Economist speaks on the logistics of immigration

By on February 17, 2016
Students, professors and community members gather in Horn Auditorium for Benjamin Powell's lecture. Photo by Ali Davis

Students, professors and community members gather in Horn Auditorium for Benjamin Powell’s lecture. Photo by Ali Davis.

By Hannah Esrock–

Economist and author Benjamin Powell visited U of L’s College of Business Feb. 17 to give a lecture on the topic he has been dedicated to for over a decade: the economics of immigration.

As a currently touchy subject, students found his fresh economic point of view on the topic interesting. One of the biggest issues Americans have with letting immigrants into our country is the misconception they are bringing down our economy and are taking away our jobs.

Over 600 million people in the world wish to live somewhere other than their native land and 100 million of those people wish to live in the United States. If we were to let even a percentage of these people into our country, our country’s GDP would increase by 50-150 percent, according to Powell.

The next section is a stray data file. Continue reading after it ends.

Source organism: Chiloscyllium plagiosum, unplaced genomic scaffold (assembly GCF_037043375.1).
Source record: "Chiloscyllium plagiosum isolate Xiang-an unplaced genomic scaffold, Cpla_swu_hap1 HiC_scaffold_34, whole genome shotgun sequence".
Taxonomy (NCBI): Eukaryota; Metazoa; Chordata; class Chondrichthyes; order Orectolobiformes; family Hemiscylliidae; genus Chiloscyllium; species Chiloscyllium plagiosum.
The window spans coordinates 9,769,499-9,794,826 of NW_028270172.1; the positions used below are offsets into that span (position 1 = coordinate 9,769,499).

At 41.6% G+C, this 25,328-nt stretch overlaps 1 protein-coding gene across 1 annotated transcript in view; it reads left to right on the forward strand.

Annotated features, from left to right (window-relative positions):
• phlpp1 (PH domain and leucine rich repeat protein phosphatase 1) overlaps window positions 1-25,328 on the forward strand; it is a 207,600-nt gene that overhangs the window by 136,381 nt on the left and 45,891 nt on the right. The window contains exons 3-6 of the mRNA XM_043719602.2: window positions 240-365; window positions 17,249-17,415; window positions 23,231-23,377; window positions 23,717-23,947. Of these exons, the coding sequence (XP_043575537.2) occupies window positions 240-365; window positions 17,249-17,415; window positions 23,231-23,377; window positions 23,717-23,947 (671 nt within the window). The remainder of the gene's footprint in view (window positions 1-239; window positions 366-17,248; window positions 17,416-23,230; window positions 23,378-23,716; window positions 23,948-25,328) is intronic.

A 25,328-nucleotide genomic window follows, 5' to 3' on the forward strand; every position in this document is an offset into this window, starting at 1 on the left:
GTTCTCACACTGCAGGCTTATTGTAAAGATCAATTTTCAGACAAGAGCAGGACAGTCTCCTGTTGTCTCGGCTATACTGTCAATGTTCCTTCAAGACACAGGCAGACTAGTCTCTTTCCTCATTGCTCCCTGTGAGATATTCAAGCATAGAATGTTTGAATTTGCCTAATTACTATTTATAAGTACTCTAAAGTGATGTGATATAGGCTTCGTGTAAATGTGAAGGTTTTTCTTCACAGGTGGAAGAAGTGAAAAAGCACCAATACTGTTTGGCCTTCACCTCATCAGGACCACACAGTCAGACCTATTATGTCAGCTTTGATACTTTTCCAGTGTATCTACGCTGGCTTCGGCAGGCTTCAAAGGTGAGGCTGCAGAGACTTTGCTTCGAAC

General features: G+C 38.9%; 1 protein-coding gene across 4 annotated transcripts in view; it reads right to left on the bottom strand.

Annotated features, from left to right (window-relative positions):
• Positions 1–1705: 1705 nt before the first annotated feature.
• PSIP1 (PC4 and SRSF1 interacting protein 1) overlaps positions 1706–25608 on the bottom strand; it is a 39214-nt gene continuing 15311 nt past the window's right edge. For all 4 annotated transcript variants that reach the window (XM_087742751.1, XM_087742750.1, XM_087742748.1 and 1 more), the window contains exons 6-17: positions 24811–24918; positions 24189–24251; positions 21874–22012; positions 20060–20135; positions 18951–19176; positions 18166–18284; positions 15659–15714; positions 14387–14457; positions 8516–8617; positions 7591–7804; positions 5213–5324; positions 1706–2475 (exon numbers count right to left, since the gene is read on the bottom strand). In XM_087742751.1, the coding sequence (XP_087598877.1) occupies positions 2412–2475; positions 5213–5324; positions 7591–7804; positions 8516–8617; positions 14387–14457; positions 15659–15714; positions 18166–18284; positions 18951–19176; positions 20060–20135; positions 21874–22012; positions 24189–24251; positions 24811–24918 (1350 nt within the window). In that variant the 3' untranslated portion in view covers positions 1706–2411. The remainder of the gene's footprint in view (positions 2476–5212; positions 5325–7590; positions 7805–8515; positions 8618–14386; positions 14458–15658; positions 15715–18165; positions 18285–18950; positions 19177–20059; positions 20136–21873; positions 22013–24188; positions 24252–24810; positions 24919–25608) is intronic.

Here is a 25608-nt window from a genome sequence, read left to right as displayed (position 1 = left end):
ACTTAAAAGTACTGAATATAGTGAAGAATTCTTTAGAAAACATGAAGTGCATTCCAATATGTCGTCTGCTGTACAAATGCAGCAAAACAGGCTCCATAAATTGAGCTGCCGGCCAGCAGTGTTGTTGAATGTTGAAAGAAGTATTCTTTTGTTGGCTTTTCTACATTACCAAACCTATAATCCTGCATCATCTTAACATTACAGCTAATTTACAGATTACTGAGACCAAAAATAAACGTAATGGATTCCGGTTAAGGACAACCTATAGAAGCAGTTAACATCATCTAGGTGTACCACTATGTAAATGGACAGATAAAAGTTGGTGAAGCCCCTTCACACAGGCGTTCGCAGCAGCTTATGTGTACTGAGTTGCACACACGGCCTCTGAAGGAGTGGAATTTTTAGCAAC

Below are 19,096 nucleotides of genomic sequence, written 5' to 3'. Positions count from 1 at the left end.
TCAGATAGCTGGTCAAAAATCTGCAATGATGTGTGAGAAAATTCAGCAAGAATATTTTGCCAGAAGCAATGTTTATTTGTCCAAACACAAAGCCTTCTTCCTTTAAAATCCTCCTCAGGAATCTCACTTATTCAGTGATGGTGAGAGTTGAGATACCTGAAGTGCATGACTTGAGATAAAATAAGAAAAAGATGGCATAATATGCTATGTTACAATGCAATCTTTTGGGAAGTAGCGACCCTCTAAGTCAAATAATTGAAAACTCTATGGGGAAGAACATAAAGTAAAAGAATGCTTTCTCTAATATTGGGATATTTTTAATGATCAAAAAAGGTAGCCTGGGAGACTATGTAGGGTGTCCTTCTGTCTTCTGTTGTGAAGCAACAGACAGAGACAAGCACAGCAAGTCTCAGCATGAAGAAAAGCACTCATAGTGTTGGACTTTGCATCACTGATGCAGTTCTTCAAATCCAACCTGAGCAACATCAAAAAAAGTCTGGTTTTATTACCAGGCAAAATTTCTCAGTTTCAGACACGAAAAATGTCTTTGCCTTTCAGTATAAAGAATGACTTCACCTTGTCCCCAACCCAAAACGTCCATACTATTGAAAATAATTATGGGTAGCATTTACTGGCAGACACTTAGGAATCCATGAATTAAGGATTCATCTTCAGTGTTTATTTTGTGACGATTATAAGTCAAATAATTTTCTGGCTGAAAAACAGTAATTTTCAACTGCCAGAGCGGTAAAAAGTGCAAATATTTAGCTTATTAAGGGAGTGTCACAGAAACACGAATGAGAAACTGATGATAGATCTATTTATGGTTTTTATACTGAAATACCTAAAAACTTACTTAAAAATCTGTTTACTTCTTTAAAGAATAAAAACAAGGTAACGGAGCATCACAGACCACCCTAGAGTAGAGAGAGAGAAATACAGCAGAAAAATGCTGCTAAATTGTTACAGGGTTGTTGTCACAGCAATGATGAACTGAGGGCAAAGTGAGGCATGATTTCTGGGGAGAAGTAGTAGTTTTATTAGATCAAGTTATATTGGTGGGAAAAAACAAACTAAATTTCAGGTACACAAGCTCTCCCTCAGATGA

Powell also said letting them in would help the job market. When immigrants come to our country and take on jobs they held in their country, they make from one-and-a-half to ten times more money for the same job. Americans can move up the career ladder to jobs we are better suited for, Powell said.

“When we add more people into the work force, we create new jobs for them to go to,” Powell said. “They create more value for us in society elsewhere. Immigration is not about changing the total number of jobs. It’s about switching the mix of jobs.”

According to Powell, the United States needs to optimize immigration policy and use it to our advantage. His solution was to have purchasable permits to enter our country. Our country could profit in multiple ways: an increase in economy, increase in jobs and an increase in the United States pocket change.

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